It started when Black sent Red a New York Post article with the warning to ignore that it came from the Post (we grew up on Long Island, where it's always been known as more of a tabloid than a newspaper), emphasizing how the study linking coffee to reducing the risk of contracting COVID-19 came from a credible source. Given it was scientific research, Black didn't expect anything more than a simple "Thanks" in response, so was surprised by Red's reaction,
I found it ironic that I read about how only one cup of coffee a day could potentially reduce the chance of getting COVID-19 by about 10% as I was drinking my morning cup of Zabar's Vanilla Nut Coffee. So, does that mean, if I factor in my afternoon Dunkin' Donuts iced coffee, I could double my level of protection? Yes, I'm being a bit ridiculous, but I think so is taking the time – and money – to study the effects of coffee drinking on COVID-19 when they should focus on what's been proven to be effective, like the obvious – getting vaccinated!
Black started to explain, but knew that Red's eyes would glaze over, that the researchers took results from a biomedical database and analyzed the correlation of participant's eating and drinking habits back in 2006 – 2010 with COVID-19 testing done in 2020. Instead, she mentioned that the study was an attempt to identify areas that warrant further investigation, which is very different from saying that coffee actually protects people against COVID-19. Although coffee does have general health benefits, whether or not it's determined to have COVID-19 benefits.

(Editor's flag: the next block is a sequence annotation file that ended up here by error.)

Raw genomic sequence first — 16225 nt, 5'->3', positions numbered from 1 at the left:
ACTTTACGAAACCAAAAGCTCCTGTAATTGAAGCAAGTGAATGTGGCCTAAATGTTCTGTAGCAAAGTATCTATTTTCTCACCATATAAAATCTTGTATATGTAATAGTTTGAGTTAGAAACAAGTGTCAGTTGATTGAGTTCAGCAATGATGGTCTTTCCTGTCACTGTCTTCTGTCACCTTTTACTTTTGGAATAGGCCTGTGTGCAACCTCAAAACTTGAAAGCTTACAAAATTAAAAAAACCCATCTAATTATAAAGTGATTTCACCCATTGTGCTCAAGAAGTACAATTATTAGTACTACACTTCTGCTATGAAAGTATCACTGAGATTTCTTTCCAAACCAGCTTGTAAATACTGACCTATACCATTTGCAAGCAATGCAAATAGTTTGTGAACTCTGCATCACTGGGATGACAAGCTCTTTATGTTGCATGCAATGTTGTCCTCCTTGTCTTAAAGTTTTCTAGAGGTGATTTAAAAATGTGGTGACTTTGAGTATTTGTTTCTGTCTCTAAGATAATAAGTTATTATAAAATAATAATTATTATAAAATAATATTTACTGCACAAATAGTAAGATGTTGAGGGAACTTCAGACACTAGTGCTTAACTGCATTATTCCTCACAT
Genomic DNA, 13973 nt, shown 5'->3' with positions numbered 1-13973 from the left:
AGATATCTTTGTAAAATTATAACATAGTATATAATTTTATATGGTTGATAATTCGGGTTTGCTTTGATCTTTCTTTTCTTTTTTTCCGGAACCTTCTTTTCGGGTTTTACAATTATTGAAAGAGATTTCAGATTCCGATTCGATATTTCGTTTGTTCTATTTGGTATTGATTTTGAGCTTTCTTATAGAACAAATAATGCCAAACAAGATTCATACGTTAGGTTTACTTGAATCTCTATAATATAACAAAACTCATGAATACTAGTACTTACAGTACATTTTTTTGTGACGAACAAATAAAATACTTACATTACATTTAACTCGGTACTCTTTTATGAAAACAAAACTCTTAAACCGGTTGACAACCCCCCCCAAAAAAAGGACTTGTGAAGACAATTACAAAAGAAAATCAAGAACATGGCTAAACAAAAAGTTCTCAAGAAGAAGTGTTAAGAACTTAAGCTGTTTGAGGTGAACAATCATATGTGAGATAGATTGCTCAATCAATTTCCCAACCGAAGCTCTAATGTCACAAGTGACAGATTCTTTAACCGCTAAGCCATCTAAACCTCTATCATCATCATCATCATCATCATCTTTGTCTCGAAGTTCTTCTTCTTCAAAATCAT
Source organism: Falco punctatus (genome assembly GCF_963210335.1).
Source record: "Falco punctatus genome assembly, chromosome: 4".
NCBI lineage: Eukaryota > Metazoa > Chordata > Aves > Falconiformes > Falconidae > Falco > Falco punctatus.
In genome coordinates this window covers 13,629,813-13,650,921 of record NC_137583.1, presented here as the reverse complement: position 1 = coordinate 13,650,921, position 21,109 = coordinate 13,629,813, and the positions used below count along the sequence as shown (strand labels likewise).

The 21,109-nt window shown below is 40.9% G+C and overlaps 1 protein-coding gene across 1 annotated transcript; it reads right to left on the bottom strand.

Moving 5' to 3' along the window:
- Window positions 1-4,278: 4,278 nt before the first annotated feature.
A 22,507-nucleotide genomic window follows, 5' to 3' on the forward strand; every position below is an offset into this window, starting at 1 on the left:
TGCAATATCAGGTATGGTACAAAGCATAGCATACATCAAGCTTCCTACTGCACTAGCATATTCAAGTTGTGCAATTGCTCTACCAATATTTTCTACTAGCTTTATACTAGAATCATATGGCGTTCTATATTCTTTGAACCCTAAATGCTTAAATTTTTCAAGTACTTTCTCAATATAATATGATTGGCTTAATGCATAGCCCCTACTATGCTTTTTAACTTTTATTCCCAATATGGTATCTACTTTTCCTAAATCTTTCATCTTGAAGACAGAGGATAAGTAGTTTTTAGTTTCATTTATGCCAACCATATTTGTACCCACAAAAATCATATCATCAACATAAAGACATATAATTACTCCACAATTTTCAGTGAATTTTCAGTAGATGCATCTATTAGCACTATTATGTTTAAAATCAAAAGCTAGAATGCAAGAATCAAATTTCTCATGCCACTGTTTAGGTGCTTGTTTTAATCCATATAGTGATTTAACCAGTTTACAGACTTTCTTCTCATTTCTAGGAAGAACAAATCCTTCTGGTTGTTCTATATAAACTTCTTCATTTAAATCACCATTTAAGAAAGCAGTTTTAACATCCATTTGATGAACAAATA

Black really shouldn't have been surprised by Red's response, as from the very beginning of the pandemic, Red's done everything that she possibly could to protect herself and her family. And, when the vaccine was available, Red knew that some people were (and continue to be) hesitant, but not her. She was willing to take whatever vaccine was available.
Black, of course, was more pragmatic. And based on the research and findings from the CDC and highly respected, independent sources, decided the potential risks associated with getting the vaccine was more than outweighed by the reward of not getting a severe case of COVID-19. But now, she's concerned about all the people who haven't been vaccinated,
I wish it could be as easy as drinking coffee to fight the dramatic increase of COVID-19 cases, and the associated rise in hospitalizations and deaths due to the Delta variant. You would think, since it is happening almost exclusively to people who have not been vaccinated, that people would get vaccinated. Coffee optional.